We went into another room, where we were soon greeted by the doctor and multiple nurses. He didn’t really offer small talk, instead immediately started scanning each photo that was taken by the ultrasound tech. He started rattling off a list of things that were “wrong” with our growing child, and once again, I was inconsolable. Uncontrollable sobs flooded the room. He ordered an amnio & left. The amnio was finished and we were sent off, blinded by our tears.
The consensus finally came back — she had full Trisomy 18 (confirmed by an amnio) and her chances at life past a year were slim to none. If I had ever experienced heart break in my life, this would be the icing on that cake. Pain, all I could feel was pain. Crying was painful and eating was non-existent. There was sorrow, there was mourning and there was grief. I was experiencing the loss of a child. Loss of such a brief quest into motherhood. I was about five months pregnant at the time and after the news, I felt like there was still a million years to go. So much overwhelming emotion flooded my heart, from not wanting to experience my pregnancy not one more day to wanting to be pregnant forever so I’d know she was okay within me. Even an hour or a day more would be too long to have to endure a growing babe in my belly whom I knew wouldn’t live. The torn feelings and desires I had were suffocating.
The doctor who we initially saw eventually called me and suggested we end the pregnancy. Thankfully, I also received a supportive call from my mom to continue it, and so I decided I would carry her to term. We were now soon to be parents of a babe who wouldn’t live to see her first birthday.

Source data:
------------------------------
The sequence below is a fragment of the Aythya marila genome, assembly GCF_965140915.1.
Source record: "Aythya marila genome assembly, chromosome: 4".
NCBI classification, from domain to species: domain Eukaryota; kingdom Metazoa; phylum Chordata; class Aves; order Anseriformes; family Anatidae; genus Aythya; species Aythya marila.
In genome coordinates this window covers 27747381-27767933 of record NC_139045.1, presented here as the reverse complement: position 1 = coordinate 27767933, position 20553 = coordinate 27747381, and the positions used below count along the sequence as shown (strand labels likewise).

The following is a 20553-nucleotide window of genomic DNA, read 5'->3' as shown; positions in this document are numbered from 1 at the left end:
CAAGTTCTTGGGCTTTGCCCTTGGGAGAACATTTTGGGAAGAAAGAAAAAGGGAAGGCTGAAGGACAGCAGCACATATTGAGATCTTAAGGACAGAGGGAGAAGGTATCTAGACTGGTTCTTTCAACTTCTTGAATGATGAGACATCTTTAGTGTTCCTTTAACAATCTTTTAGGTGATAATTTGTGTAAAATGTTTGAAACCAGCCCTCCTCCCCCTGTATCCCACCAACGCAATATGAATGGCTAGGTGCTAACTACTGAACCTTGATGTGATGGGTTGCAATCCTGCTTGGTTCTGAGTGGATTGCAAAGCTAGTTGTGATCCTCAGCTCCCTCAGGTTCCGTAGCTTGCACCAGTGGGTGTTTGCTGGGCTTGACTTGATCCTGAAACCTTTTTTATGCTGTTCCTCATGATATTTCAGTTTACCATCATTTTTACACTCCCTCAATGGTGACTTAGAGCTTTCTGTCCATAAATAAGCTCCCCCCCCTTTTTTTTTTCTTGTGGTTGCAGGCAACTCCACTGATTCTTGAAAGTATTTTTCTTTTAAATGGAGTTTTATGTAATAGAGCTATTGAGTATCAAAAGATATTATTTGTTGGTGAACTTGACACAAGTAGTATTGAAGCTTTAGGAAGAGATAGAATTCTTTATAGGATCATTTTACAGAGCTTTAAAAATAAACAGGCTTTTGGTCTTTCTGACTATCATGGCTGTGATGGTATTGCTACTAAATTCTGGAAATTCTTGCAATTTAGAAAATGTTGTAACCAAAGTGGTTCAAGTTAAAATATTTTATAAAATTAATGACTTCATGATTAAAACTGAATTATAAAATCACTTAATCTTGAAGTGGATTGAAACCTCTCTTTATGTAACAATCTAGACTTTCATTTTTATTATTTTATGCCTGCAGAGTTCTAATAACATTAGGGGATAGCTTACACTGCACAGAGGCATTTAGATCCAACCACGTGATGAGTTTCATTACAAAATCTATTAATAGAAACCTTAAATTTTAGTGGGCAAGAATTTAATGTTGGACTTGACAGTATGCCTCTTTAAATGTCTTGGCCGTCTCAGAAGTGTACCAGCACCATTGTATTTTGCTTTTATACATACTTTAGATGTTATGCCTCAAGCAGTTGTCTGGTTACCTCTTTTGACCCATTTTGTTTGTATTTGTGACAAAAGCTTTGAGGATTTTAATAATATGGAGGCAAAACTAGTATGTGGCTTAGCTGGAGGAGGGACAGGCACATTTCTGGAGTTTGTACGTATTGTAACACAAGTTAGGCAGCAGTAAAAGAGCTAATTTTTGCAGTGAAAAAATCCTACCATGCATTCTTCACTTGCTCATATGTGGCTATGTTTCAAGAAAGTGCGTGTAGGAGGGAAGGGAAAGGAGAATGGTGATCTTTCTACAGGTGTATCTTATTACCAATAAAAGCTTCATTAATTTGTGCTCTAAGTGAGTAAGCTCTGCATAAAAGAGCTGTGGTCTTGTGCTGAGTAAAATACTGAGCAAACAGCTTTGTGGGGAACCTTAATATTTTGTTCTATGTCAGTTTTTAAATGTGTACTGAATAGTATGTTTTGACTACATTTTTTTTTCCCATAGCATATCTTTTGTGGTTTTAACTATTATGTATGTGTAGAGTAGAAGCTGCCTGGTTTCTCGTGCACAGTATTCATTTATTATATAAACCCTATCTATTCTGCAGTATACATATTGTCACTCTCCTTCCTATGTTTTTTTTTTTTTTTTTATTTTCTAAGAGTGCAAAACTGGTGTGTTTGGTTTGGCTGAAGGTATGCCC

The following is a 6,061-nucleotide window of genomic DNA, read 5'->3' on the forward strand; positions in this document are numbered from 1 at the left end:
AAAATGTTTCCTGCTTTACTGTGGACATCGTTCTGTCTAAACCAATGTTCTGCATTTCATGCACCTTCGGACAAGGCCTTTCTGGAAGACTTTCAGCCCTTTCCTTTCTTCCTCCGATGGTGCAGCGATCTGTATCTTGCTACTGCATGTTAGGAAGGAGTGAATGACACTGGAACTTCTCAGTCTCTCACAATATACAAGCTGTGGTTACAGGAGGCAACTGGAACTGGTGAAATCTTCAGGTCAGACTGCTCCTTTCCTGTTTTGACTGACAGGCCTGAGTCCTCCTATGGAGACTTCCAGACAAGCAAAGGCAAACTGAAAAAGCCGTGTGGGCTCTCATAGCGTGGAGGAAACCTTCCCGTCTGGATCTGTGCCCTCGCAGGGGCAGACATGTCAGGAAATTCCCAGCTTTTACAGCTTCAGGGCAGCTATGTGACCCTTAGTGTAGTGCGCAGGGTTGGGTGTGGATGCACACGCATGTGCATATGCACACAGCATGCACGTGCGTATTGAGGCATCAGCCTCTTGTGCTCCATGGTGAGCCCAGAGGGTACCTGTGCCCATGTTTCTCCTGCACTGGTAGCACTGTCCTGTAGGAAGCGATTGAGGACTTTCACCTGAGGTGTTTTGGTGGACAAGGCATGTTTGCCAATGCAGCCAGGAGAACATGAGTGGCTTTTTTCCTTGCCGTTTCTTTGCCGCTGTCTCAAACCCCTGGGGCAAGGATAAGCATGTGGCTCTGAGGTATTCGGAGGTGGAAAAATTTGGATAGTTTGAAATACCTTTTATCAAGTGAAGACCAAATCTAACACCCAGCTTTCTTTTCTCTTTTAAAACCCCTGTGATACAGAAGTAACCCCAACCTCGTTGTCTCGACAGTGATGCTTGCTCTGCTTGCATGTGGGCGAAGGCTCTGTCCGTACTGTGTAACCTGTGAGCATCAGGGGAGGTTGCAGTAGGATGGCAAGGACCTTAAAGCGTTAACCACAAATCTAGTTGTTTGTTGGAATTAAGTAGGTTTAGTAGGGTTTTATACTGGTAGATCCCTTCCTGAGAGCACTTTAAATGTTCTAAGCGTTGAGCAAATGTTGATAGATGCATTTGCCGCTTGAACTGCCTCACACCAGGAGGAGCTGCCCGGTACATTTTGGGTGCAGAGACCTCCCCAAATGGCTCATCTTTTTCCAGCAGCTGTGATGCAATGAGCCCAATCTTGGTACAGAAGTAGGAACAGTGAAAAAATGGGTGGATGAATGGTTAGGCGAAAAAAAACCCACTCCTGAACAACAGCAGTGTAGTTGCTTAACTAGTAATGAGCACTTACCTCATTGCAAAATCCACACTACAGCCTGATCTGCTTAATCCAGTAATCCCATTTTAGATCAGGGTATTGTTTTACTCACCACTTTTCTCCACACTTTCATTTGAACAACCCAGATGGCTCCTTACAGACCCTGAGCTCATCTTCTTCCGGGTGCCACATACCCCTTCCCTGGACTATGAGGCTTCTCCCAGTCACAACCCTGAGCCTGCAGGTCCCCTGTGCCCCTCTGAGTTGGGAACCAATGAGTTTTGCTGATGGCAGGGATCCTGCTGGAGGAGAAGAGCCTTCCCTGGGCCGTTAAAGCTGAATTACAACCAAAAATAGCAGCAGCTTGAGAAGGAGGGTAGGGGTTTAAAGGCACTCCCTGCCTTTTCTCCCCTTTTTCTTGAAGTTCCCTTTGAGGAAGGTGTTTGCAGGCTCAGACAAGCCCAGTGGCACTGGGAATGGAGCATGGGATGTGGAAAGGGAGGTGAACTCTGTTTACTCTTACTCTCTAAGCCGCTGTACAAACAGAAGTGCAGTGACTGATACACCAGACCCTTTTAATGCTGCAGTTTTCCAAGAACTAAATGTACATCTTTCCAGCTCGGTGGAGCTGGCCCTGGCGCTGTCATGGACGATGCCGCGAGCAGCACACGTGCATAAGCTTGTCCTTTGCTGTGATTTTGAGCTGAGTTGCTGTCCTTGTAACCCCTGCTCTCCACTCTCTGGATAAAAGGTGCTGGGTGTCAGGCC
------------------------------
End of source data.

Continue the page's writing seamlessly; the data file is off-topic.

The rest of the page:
Everything about that pregnancy was completely out of my control and that was a hard pill for me to swallow. Working wouldn’t save me, buying stuff wouldn’t save me, my husband couldn’t save me. I felt alone and unsure of where to turn. I changed doctors and was greeted by a bear hug from my new doctor. He said it’d be hard, but we’d get through it. He saw me through my entire pregnancy and in hindsight that was an image of God’s embrace on my life during that time. It’s amazing how we can experience His love poured out through others.
My baby, whom we named Stella, beat the odds of possibly not making it to term and lived for a few short weeks after I gave birth to her. These weeks were tiring and full of prayer and hope. I will never regret the time we got to spend together; All of the twinkle twinkles I sang to her. The prayers of healing I breathed into her and all of the tears we cried together. Never will I regret the experience of her short life with us.
As much as my story sounds like a mother’s worst nightmare, I want to tell you how briefly getting to know my little girl has actually shaped my present moments:
> It’s taught me that we cannot control any aspect of our lives and that trusting in God, for me, is non-negotiable.
> It’s taught me that the hope God promises through scripture is constant and enduring if we let Him take our hands to guide us. It told me I can plan my course, but He establishes my steps (Proverbs 16:9) before me.
> The Lord made sure I was never alone through the experience — I had family, community, doctors and nurses who all came along side me and showed me what it’s like to feel God’s love and his presence.